29 July 2010

5 tips for increasing (your own) target language use

The American Council on the Teaching of Foreign Languages in May passed a new policy statement on the use of the target language in the classroom - 90% or above at all levels. It's about time that we as language teachers realize that 1) language education in the US doesn't work because we don't speak it to them and 2) speaking target language doesn't have to mean the students don't understand (it's how we acquired it the first time around, ¿no?).

Here are five tips to help you increase your use of the TL in the classroom.

1- Ask, ask, ask.
Get into the habit of asking short questions continually. I don't ever actually teach question words. It's in their vocab, but we spend 0 instruction or practice time on it because we just do it so much. Who are you sitting with? Who's at the door? What's in your backpack? When's lunch? Why are you leaving? What color is that? Where's your sister?

2- offer an immediate (false) answer to your question
Don't translate yourself and don't give anyone a chance to translate for someone who didn't hear or wasn't listening or never listens because the smart guy next to him always translates. Offering an immediate false answer gives students immediate context to target comprehension and increase concept ties, which are much stronger than L1-L2 ties (see my presentation here and it's worth your time to read this book chapter).
So, where did your Mom go? Walmart? Disney World? Where? Where did she go? Who's at the door? Lady Gaga? President Obama? Who? Who's there?

3- start describing drawings
I incorporate a lot of stories into my teaching and so I draw a lot. I am not an artist by any means, and that just makes it more fun. My students know I draw the worst-looking horses. Instead of just talking about something, try drawing through it. How about for an introductory activity one day, take your recent vocabulary and describe a drawing that your students have to draw. Use colors, sizes, and location words. "The sun is green and it's far away from the small blue banana." Take it for a listening comprehension grade. Drawing is my favorite version of vocab quizzing. Beats translation any day.

4- come up with an "I don't understand" sign
We often switch into English because we think our students may not understand. Another thing I took from TPRS is the "X" symbol for when students don't understand. That way, I know and can repeat, draw, act, rework my phrases to help them understand, and all the while I'm feeding them more TL. Timid students don't mind doing a little X with their index fingers. Then I've had rambunctious boys do a full-table X (my students sit 4 to a table sideways to me for communicative/scaffolding purposes) where each boy put an arm to the center and this was a "this entire table is completely lost here" X. LOL.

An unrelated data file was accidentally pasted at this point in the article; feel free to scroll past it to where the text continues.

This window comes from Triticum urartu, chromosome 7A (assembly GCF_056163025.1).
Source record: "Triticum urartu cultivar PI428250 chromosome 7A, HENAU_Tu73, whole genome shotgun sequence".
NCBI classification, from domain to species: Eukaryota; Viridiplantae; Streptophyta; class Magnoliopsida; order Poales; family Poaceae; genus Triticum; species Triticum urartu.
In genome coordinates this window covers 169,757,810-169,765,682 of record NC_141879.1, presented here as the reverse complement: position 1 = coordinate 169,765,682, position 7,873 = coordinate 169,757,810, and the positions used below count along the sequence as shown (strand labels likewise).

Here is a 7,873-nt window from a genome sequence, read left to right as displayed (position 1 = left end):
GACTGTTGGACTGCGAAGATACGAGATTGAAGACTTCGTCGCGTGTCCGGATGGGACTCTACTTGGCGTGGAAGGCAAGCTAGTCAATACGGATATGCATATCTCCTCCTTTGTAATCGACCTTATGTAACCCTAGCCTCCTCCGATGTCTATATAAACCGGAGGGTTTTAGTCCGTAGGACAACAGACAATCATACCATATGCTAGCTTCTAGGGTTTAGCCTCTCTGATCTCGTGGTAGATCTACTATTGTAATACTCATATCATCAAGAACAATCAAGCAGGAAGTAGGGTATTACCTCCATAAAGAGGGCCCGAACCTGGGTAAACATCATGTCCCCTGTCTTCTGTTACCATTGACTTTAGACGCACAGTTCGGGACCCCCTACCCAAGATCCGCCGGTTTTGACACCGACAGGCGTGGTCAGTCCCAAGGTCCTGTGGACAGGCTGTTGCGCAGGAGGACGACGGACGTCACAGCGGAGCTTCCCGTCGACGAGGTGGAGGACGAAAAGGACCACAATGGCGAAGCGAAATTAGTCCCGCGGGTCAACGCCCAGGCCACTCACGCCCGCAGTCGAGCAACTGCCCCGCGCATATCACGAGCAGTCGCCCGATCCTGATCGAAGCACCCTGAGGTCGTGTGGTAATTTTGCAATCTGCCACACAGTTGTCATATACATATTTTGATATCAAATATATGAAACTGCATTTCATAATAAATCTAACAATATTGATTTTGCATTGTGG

5- offer students a reward for "catching" you saying something in English they know in TL
Sometimes you'll find the right students motivated by the right things (chocolate) who will help you police yourself. I offered students a bean every time they caught me saying something in English that they knew in Spanish - even a word - and 2 beans earned them a Snickers Mini.

Get talking. Use strategies to continually assess comprehension and TALK TALK TALK! :)l

15 July 2010

A warm-up from @samocamila: por vs. para

A tweet from @samocamila, he's just full of fun stuff these days:
A todos los fans les mando un besote!!!, tengo mucha emoción por cantar para ustedes esta noche en premios juventud, los amo!.

Úsalo para practicar la diferencia entre por y para, y no te pierdas la oportunidad de enfocarse a los estudiantes en esa palabrita muy chévere 'besote'. :-)

13 July 2010

Camila's all on board! (well, on Twitter)

In the post just below I mentioned that the guitarist Pablo and the vocalist/pianist Mario @dragondomm are on Twitter, as well as the official Twitter feed @CamilaMX. Today @pablocamila retweeted a YouTube video that Samo put up and so I learned that he has one as well- @samocamila.

¡Síguelos todos!

10 July 2010

Getting vocabulary from a tweet

You never know what you're going to pick up from following tweets from pop culture icons like @jesseyjoy or @juanes, or from news sources like Venezuela's version of Fox News @globovision or Honduran @diariolaprensa. A great tweet came through today as an example.

One of my favorite groups, the Mexican trio Camila, tweets mainly through two accounts, @pablocamila (the guitarist) and CamilaMX, the official twitter. Mario Domm has an account @dragondomm but he doesn't tweet terribly frequently.

Today this tweet came from @pablocamila:
Quién irá a ganar este partido? Cuál fue la predicción de mi tocayo el pulpo?

In less than 140 characters, you have the vocabulary word 'tocayo' (I don't know when I acquired that word but it's a fun one to have), future for the concept of "I wonder" (extra interesting in the ir + a construction), cuál instead of qué as the question word, and the whole phenomenon of this prognosticating octopus Pulpo Pablo, which is frankly, just flat weird, but hey--by the time you watch videos and read articles about him choosing Spain to win it all (as of this writing the game is tomorrow, so we'll see if he's right), and why not throw in some video of Spain searching for their own Pulpo Paul, not to mention the wealth of hilarious stuff there is to find out there about Argentinian chefs putting octopus paella on the menu ad nauseum, your students will never forget the word for octopus and get some really funny culture mixed in their language acquisition in the process.

Every Spanish teacher should be on Twitter. Start by following me, @secottrell, and looking at my lists of language teachers and music, and follow them. From there it's a yellow brick road.